UI/UX • Web Design
In December 2016, Enigma launched A Prescription for Healthcare Data, a site designed to showcase Enigma’s ability to synthesize data from various sources into a cohesive narrative that users can derive insight from.
Disclaimer: the designs presented here are may be reinterpretation of the original, and do not necessarily reflect the views of Enigma.
As the designer on this project, I worked closely with a small team of front and back-end developers, copywriters, and marketing and healthcare experts to create the site over the course of about 6 weeks.
A mixture between a marketing site and a tool, it was important to strike a balance between creating something that immediately captures a user’s attention, and something that is is functional and useable.
Develop a site that showcases the vast amount of data that Enigma has access to, and to demonstrate that this data can be pulled together into something useful.
Allow people to gain a more in-depth understanding of the process of pharmaceutical drug development, approval, and consumption.
Use the site to raise awareness of the Enigma brand and the products and datasets that we sell. Create a site that is of interest to potential clients in the pharmaceutical industry.
The main introduction to the site serves to give the reader a little bit of context into the pharmaceutical industry and the state of public data on healthcare.
It also provides an introductory chart that helps the reader understand how to make sense of the following visualization.
The drug overview section forms the core visualization for the rest of the site, and sets the precedent for the page that follows. We decided to represent each drug by a bubble chart, with each bubble representing the total number of “events” for any given year in the drug’s life. An event, for example, could include items such as FDA approvals, patents, and clinical trials.
The dynamic list of over 80 drugs is sortable by a number of factors. Users can filter by the name of the drug, and also by the type of disease it is meant to treat. The chart provides a tooltip to give an overview of high-level statistics such as medicare spending per year, the number of years the drug has been on the market, and the drug’s cost per unit.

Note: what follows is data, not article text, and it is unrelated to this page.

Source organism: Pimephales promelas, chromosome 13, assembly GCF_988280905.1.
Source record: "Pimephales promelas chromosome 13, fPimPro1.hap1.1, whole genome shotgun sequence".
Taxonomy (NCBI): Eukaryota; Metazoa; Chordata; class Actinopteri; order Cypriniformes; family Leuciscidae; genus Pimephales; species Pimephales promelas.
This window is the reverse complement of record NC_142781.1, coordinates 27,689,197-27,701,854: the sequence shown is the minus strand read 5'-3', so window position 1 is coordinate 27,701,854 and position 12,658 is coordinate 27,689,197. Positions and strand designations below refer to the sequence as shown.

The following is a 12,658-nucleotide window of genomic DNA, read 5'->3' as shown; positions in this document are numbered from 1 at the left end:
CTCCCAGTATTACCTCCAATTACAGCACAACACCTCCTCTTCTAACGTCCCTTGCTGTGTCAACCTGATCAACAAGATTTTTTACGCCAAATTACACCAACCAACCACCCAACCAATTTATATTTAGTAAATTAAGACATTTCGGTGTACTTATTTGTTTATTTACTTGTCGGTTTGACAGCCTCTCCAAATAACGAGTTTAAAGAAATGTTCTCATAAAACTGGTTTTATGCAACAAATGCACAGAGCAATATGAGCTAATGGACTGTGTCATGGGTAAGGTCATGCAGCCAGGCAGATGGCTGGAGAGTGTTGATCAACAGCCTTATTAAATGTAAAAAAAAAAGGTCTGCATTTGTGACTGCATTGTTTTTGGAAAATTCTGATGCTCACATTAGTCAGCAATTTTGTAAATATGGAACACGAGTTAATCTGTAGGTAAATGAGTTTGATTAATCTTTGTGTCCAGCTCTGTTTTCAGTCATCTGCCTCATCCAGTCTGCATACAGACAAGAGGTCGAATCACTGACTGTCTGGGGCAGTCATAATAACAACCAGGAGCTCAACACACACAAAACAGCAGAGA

After clicking into a drug on the main timeline, the user is brought to the drug dashboard inspector page for a much more in-depth view of a specific drug.
This page is broken up into three distinct tabs, each of which shows a graphical representation of various types of events, including patent approvals, deaths and injuries related to each drug, and Medicare’s spending on each drug.
The drug lifecycle tab shows a timeline for events relating to the drug and data points associated with it. For example, the viewer can see all of the patents associated with a drug, and all the patent expirations that are scheduled in the future.
Viewing the adverse events tab gives the viewer insight into all the unwanted events associated with the drug, and how they potentially affect males and females differently. Originally, we had hoped to integrate these data points into the first tab, but unfortunately, data was only available from 2003 onwards.
The medicare data tab gives an overview of amount spent on a drug by medicare. The staggeringly high numbers often reach into the billions of dollars, and for many drugs, the numbers have more than doubled in the past 5 years alone. The tab also gives an overview how the cost per unit has risen over time, and how the beneficiary count, or the number of patients that use the drug through medicare has risen. Unsurprisingly, the steep increase in spending is directly correlated with these changes.
Originally, this project was meant to be a relatively small, lightweight site. Ultimately, the scope of the project grew to encompass much more than that.
The biggest task for me was to determine the main way that the data was going to be visualized. Initially, it was unclear to all of us how the data was going to look, so many different ideas for the visualization were explored.
Initially, we were looking for a way to display every single piece of data relating to a single drug on one graph, but this proved very difficult for a number of reasons. Importantly, the different datasets that we pulled our data from used vastly different scales, and in many cases, different units. For a given year, a drug could have tens of thousands of adverse events, and only one or two patents. Additionally, we found out that many data points only began to be reported after a certain date, meaning it was impossible to paint a complete picture on a single graph.
Ultimately, working on this project gave me great as an end-to-end designer working closely with a small team. As one of my first projects of my job, it was the first time I ever saw my designs brought to life by a developer, and it was the first time I witnessed the complexity that can accompany that.
If I could do one thing over again on this project, it would be to ask questions early. I realized that in many respects, the other stakeholders in the project hadn’t thought through all of the edge cases and issues themselves, and by asking questions, I was able to surface issues that nobody had addressed.